The greatest film director never spoken of as a great film director?

If you asked me who the best film director is right now my answer would be Christopher Nolan, no thought needed. If you wanted me to say who I thought the best director of all time was though, then I’d struggle. Steven Spielberg is probably a contender, as is Hitchcock. Both of these men’s reputations are well earned. David Fincher has turned out some amazing movies as well though, as has Kathryn Bigelow, and I adore the style and sensibilities of Guillermo del Toro. It changes all the time as well, aside of Nolan, Denis Villeneuve and Alfonso Cuarón are making incredible films right now and while they may only be starting out Greta Gerwig and Barry Jenkins have both got me excited for anything they make in the future.

There is one guy that never comes up in this conversation though who had an incredible run from the mid eighties to the early nineties, at the precise time I was developing from a kid who kind of liked movies into a full blown cinema nerd. Surprisingly despite calling the shots on over twenty films he isn’t even listed as a director on IMDb, being described instead as an actor, writer and producer. What’s more, within his filmography he has two of my most favourite films. My all time top five might be different from day to day but these two would always be in it and this guy churned them out back to back, just fifteen months apart.

If you know me, or indeed if you know where the name of this blog comes from, then you’ve probably realised that I am talking about Rob Reiner. This man, already a double Emmy winning actor and acclaimed comedy writer (once paired with Steve Martin no less) suddenly broke into films with the beautifully observed mock rock doc This is Spinal Tap in 1984. The Sure Thing, a dated but witty teen comedy that made John Cusack a star, followed in 85.

Then check out this little list: Stand By Me in 86, The Princess Bride in 87, When Harry Met Sally in 89, 1990 Misery and 1992 A Few Good Men. North came out in 1994 to a critical mauling and box office failure (I’ve never seen it) but rolling with the punches Reiner reteamed with his A Few Good Men screenwriter Aaron Sorkin and gave us The American President in 1995; a film that was very much the precursor for The West Wing and sits comfortably alongside it in quality. Since then he’s made one other movie you’ll have heard of; The Bucket List, a few you might recall; Rumour Has It and LBJ, and several that will have passed you by completely, before seeming to step away from directing a few years ago. Nothing can take away from him being the man who made a couple of the greatest Steven King adaptations, the romcom that effectively launched a genre that has never been able to measure up and the movie that is the most sweetly but dryly hilarious film in this age or any other. Seriously, can you name a movie other than The Princess Bride where the comedy has not dated one bit? You can’t can you? I know the gender politics could be better and the visual effects look cheap but the script and performances are genuinely timeless.

In fact the comedy in both When Harry Met Sally, The Princess Bride and This is Spinal Tap has a real understated confidence. None of the gags in any of those films are overplayed and the hit rate is exceptional. What is the funniest moment in Spinal Tap, is it Derek Smalls getting caught in the pod, the tiny Stone Henge or the band getting lost on the way to the stage? Maybe it’s Nigel’s ridiculous rant about the tiny bread, their reactions to the bad album reviews, getting second billing to a puppet show but the bigger dressing room, the delicate melody with the indelicate name or the amps that go up to eleven. It could be any one of these or more. What about When Harry Met Sally, what’s the best scene? The New York Deli? Pictionary? The wagon wheel coffee table, the suddenly shared cab, the batting cage, Surrey with a Fringe on Top, the drive to New York, Sally’s recurring dream, meeting at the airport, the pecan pie museum, the days of the week underpants or any one of the interviewed couples that break up the action? Too many to choose from. I won’t even get started on the quotable lines from The Princess Bride because it is most of the script.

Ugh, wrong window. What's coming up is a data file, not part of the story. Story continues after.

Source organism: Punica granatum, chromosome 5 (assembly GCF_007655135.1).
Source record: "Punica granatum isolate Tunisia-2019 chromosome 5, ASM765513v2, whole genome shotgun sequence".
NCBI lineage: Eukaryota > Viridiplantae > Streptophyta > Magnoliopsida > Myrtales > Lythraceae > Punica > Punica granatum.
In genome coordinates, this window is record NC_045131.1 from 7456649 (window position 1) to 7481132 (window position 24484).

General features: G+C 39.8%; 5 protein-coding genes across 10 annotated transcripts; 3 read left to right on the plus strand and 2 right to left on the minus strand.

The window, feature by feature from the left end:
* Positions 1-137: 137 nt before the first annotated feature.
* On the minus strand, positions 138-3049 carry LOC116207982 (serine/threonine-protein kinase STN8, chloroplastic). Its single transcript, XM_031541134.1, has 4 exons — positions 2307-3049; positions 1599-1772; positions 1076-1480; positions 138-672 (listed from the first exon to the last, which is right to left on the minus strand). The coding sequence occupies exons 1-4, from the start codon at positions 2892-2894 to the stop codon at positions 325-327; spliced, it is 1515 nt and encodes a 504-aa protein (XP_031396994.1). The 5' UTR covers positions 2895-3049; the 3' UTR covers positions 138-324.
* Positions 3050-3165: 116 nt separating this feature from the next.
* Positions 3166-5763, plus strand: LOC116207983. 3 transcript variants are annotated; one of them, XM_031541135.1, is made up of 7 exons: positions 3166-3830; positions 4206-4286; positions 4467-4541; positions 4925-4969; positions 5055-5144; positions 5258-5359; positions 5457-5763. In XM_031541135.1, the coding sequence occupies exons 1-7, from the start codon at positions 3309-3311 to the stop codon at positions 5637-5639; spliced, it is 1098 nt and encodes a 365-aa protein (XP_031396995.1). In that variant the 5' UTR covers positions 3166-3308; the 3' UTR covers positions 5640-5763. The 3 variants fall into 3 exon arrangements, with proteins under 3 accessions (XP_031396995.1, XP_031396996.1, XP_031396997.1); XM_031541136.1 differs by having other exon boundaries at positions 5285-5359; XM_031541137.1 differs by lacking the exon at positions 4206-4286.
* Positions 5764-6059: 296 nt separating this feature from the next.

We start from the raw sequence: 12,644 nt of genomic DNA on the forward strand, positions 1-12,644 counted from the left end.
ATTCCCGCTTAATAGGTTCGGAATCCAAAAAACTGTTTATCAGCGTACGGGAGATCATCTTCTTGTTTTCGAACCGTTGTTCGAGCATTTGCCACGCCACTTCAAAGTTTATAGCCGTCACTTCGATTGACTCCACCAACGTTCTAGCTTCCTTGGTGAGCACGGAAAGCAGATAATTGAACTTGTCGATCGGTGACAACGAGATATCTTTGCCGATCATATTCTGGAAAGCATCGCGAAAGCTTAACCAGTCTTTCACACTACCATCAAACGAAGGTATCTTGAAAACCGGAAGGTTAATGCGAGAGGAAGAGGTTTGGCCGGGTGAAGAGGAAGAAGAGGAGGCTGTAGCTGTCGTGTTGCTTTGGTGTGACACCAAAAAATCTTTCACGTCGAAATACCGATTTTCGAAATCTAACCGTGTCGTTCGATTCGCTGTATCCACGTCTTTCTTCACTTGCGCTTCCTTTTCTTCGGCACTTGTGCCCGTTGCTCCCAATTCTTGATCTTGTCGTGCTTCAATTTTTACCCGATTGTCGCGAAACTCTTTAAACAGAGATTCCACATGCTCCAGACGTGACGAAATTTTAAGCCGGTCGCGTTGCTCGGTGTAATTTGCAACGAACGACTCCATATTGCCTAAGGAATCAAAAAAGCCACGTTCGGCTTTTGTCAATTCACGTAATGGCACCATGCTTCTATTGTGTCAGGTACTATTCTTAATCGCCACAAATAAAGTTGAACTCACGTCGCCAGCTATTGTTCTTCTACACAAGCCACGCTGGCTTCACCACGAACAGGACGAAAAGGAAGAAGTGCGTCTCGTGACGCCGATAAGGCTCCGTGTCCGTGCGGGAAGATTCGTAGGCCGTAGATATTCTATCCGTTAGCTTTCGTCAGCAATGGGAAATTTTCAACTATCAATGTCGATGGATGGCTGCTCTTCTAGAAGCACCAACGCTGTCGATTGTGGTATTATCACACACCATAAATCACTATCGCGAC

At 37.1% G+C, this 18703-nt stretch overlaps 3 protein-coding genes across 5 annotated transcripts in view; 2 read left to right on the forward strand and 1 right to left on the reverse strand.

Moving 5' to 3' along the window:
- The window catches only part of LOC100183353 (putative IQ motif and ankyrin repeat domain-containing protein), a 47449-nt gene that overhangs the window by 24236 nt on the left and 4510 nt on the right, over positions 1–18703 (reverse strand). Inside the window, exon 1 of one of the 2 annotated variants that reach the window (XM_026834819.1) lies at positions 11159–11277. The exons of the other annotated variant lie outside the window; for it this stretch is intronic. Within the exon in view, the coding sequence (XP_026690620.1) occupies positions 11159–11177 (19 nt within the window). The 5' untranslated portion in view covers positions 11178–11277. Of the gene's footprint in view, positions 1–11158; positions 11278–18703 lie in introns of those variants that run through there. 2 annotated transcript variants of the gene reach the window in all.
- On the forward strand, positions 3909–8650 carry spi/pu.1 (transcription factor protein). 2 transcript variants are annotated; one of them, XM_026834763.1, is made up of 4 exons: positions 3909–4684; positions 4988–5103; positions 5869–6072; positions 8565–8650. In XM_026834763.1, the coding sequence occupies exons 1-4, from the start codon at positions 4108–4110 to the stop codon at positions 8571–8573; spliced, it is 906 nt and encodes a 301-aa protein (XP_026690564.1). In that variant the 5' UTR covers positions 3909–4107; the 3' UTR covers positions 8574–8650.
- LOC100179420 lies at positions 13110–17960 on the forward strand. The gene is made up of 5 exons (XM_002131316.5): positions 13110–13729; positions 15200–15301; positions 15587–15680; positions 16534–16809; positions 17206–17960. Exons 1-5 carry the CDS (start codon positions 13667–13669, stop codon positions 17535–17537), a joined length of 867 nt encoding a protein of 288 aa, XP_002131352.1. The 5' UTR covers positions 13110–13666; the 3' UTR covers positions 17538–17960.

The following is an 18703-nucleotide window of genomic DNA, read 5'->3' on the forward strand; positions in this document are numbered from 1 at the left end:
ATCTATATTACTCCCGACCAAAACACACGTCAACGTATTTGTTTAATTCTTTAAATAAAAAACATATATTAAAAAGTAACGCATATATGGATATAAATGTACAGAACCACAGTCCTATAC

Of course in the case of these last two films much of this is down to the writing of Nora Ephron and William Goldman but it says something about Reiner as a successful comedy writer himself that he recognised and showcased the genius of those he worked with. Also, all of Reiner’s films, his comedies and his other work, also benefit hugely from impeccable casting. He got some career best performances from people like River Phoenix, Kathy Bates, Carrie Fisher and Jack Nicholson. Perhaps this was part of what was great about Reiner as a director, that he knew the strengths of others and was a brilliant collaborator. That demands a certain lack of ego which does not a great visionary normally make. This would explain how a film maker with little to no auteuristic stylings was able to create such good work across a range of different types of films, and how he occasionally might have dropped a ball. Does this make him a great film director? I don’t know. It certainly allowed him to make some of the greatest films though.

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